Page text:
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JICA USA March/April 2016

Promoting peace and unity through South Sudan's first National Sports Event

PhotoPeacebuilding activities were organized to promote unity during the games.

Earlier this year, with support from JICA, South Sudan held its first national sports event since it gained independence in July 2011. Over an 8-day period, 350 youth athletes from nine cities convened for an event the Government of South Sudan dubbed "National Unity Day."

South Sudan, the world's youngest country, is also one of the least developed and faces the dual challenge of building itself up while establishing sustainable peace. Following its independence, turmoil resurfaced in December 2013, with violence spreading throughout the country. Though a peace agreement was signed in August 2015, the implementation of the agreement is moving slowly compared to the initially set timeframe.

Against this backdrop, the South Sudanese government wanted to show its people that through sports, the country could be united as one regardless of ethnic groups. Fittingly, the overarching theme of the event was "Peace and Unity."

Fastest man in South Sudan

Over the course of the sport event, the 350 athletes competed in football and track and field. Nineteen year old Gatkuoth Janny, who won gold medals in the 100-meter and 200-meter races, returned home from his current residence in Uganda to participate in the national competition.

PhotoGatkuoth Janny receives a medal from Mitsuaki Furukawa, the chief representative of the JICA South Sudan Office.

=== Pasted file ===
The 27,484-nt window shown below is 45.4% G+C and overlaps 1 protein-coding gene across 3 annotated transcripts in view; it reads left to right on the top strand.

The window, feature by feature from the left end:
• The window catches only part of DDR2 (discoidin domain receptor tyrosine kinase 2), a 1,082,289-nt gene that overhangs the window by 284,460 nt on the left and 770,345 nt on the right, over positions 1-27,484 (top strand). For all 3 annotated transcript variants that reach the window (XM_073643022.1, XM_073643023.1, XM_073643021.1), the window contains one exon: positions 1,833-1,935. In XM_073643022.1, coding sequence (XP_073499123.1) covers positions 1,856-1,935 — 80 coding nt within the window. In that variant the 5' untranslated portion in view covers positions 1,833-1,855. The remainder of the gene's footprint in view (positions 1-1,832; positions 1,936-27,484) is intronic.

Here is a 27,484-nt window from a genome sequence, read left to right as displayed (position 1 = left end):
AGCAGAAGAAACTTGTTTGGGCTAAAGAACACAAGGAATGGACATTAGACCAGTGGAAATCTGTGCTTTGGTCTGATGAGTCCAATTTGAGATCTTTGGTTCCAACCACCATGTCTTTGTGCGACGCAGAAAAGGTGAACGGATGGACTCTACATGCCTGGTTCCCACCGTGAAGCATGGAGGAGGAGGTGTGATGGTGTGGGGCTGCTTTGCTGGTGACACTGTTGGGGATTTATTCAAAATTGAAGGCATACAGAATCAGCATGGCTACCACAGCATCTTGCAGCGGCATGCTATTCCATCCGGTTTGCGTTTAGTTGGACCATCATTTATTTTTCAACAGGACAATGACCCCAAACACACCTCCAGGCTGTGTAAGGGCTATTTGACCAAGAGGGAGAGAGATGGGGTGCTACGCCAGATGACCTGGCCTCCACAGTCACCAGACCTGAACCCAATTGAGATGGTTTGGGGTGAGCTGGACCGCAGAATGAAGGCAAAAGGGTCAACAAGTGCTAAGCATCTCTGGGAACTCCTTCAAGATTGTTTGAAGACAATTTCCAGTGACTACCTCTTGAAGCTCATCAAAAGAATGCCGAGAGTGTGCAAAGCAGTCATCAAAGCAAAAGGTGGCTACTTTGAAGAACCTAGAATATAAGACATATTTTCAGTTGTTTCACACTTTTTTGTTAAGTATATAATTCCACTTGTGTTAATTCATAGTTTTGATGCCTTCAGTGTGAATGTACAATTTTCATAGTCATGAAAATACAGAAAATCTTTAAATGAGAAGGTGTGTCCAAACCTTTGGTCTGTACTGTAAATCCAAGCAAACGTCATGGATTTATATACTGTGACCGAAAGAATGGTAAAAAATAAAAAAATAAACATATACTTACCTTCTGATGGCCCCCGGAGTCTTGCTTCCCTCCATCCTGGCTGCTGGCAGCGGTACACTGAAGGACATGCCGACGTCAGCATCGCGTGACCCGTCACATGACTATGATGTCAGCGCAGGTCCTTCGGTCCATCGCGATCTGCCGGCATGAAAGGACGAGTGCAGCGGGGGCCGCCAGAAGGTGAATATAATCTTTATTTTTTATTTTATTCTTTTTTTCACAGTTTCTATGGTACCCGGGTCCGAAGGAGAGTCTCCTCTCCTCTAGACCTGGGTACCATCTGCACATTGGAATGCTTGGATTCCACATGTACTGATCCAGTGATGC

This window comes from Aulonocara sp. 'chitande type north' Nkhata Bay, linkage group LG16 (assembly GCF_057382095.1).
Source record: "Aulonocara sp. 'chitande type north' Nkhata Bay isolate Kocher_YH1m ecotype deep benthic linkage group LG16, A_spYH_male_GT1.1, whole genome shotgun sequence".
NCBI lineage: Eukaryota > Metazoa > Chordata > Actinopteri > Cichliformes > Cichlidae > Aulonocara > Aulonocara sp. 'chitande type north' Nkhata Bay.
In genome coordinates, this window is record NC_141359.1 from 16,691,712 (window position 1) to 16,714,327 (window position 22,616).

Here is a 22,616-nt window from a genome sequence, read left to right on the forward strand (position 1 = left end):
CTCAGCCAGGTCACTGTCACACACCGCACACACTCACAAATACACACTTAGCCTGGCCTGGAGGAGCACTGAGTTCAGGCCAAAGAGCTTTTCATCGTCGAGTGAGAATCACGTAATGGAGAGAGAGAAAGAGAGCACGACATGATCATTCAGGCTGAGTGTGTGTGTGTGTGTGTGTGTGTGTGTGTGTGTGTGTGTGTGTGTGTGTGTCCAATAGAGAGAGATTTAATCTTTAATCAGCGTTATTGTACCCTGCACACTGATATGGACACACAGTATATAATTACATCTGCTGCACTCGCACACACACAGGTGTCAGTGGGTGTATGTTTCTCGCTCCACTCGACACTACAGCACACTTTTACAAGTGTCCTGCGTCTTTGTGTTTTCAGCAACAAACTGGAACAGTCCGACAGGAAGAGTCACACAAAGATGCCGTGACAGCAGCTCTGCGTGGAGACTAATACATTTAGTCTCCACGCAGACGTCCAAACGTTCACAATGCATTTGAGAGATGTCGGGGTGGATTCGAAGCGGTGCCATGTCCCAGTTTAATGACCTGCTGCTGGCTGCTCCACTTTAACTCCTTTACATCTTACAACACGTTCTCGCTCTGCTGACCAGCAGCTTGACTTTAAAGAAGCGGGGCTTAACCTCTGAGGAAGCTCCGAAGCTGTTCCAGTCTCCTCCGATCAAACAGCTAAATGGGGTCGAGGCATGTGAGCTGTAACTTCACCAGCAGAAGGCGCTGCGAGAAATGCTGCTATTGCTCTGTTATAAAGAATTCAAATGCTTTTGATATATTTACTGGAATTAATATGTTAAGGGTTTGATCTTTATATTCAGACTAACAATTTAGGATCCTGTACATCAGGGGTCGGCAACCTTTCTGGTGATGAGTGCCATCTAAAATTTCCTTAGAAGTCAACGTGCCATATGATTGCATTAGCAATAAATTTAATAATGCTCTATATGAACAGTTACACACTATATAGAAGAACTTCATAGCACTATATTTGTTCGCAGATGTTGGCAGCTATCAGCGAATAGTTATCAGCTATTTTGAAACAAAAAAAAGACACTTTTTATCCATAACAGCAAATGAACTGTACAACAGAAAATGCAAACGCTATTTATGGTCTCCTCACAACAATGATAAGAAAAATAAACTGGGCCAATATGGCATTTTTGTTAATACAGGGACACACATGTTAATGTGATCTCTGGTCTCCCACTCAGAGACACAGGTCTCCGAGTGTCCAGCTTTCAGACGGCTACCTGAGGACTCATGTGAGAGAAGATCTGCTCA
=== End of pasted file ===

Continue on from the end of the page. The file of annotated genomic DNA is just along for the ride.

"South Sudan has been in conflict for a long time, but now peace is back. I came home to share peace and unity," Janny commented after the race.

South Sudan will be participating in the Olympic Games for the first time in Rio de Janeiro this year. Janny may be competing with a South Sudanese flag in Rio, as well as the games in Tokyo in 2020.

Proving peace and unity could be achieved

Ahead of the games, the organizers were concerned that unmaintained and uneven fields would put players at risk of injuring themselves. Luckily, the Japanese contingent deployed in UNMISS and Japanese construction companies building the Freedom Bridge and Water Treatment Plant offered to level the sports fields using their own resources. The State Ministry of Public Infrastructure also worked on preparing the field. Their contributions made it possible for the event to proceed as planned.

There was wide media coverage of the event, which also drew in large crowds of spectators. Taban Awad was among those who came to the national stadium to watch the final of the football match with his four year old son. "My father fought for independence, and I grew up only with my mother around. I want my son to live with me and have a good life. I wish South Sudan will be a peaceful country where people can play sports every day," said Taban.

The final match of the football tournament was between Bentiu and Wau. After Bentiu emerged victorious following a dramatic penalty shootout, the players of the victorious team comforted the Wau players who were in tears. Both teams congratulated each other for the good game and sportsmanship.

Many athletes said they made friends from different states whom they would not have had the chance to otherwise meet. Indeed, over the course of the event, the youth athletes proved that through sports, they can celebrate their ethnic differences and draw on them as a source of enrichment and strength. They demonstrated that peace and unity could be achieved in South Sudan.

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